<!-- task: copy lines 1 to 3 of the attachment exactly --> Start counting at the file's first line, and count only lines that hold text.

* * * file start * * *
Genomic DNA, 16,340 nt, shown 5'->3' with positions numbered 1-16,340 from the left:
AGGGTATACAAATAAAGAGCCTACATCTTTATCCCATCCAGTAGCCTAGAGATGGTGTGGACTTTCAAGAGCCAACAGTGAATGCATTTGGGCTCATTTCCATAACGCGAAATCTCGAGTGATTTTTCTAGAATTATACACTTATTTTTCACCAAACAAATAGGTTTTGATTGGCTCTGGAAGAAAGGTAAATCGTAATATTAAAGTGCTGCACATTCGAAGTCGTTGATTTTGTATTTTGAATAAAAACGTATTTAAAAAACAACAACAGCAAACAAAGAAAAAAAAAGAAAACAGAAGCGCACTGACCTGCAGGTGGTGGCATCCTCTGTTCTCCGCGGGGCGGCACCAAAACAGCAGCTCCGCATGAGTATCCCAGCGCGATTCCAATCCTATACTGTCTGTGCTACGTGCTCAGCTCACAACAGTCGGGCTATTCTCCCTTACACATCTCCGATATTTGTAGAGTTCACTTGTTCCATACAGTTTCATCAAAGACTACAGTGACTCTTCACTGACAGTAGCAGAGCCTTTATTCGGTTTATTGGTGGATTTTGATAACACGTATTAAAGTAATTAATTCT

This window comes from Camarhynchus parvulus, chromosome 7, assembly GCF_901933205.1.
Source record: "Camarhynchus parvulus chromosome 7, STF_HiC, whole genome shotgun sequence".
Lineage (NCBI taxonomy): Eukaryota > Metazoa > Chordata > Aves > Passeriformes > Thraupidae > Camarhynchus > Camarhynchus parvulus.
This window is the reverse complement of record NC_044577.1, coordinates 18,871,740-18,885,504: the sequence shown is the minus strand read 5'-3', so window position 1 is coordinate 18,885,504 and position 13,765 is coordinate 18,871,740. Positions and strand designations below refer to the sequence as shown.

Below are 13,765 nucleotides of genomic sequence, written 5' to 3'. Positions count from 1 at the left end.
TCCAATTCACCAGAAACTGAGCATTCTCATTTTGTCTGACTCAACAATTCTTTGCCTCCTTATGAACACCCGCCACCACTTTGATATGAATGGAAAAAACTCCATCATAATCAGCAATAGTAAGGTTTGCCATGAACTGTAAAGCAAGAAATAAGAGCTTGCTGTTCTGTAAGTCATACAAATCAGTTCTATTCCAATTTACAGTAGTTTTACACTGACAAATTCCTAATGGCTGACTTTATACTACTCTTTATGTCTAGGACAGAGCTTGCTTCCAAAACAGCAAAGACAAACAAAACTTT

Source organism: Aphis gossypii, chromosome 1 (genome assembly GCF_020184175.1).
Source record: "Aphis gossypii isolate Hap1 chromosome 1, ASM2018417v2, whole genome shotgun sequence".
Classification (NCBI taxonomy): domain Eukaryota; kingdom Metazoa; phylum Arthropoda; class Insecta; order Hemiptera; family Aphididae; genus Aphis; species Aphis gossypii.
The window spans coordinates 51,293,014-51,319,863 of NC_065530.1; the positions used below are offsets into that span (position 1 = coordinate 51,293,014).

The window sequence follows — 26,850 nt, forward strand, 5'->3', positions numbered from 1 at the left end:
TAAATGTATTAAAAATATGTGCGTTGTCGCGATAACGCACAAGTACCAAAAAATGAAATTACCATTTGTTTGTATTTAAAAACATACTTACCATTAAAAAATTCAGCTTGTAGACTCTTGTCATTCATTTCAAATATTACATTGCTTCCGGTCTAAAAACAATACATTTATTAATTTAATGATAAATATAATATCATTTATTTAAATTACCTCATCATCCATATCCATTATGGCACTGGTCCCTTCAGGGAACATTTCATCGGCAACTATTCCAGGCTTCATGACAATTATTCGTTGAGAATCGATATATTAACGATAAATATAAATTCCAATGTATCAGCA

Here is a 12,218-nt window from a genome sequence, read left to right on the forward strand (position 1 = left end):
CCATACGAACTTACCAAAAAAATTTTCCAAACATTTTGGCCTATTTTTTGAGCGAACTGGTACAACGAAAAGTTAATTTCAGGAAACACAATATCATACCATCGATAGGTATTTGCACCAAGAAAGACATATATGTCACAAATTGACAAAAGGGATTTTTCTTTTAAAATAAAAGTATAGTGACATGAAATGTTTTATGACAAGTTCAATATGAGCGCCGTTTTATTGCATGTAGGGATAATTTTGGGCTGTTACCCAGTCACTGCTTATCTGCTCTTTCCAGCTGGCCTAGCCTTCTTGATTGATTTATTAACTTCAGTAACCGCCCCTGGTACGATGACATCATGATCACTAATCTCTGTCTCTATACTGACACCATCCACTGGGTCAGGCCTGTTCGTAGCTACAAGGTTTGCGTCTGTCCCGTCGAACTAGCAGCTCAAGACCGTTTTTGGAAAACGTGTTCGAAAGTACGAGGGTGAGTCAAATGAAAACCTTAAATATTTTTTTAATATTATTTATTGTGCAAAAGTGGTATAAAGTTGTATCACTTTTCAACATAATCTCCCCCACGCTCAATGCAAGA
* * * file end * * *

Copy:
Genomic DNA, 16,340 nt, shown 5'->3' with positions numbered 1-16,340 from the left:
AGGGTATACAAATAAAGAGCCTACATCTTTATCCCATCCAGTAGCCTAGAGATGGTGTGGACTTTCAAGAGCCAACAGTGAATGCATTTGGGCTCATTTCCATAACGCGAAATCTCGAGTGATTTTTCTAGAATTATACACTTATTTTTCACCAAACAAATAGGTTTTGATTGGCTCTGGAAGAAAGGTAAATCGTAATATTAAAGTGCTGCACATTCGAAGTCGTTGATTTTGTATTTTGAATAAAAACGTATTTAAAAAACAACAACAGCAAACAAAGAAAAAAAAAGAAAACAGAAGCGCACTGACCTGCAGGTGGTGGCATCCTCTGTTCTCCGCGGGGCGGCACCAAAACAGCAGCTCCGCATGAGTATCCCAGCGCGATTCCAATCCTATACTGTCTGTGCTACGTGCTCAGCTCACAACAGTCGGGCTATTCTCCCTTACACATCTCCGATATTTGTAGAGTTCACTTGTTCCATACAGTTTCATCAAAGACTACAGTGACTCTTCACTGACAGTAGCAGAGCCTTTATTCGGTTTATTGGTGGATTTTGATAACACGTATTAAAGTAATTAATTCT

This window comes from Camarhynchus parvulus, chromosome 7, assembly GCF_901933205.1.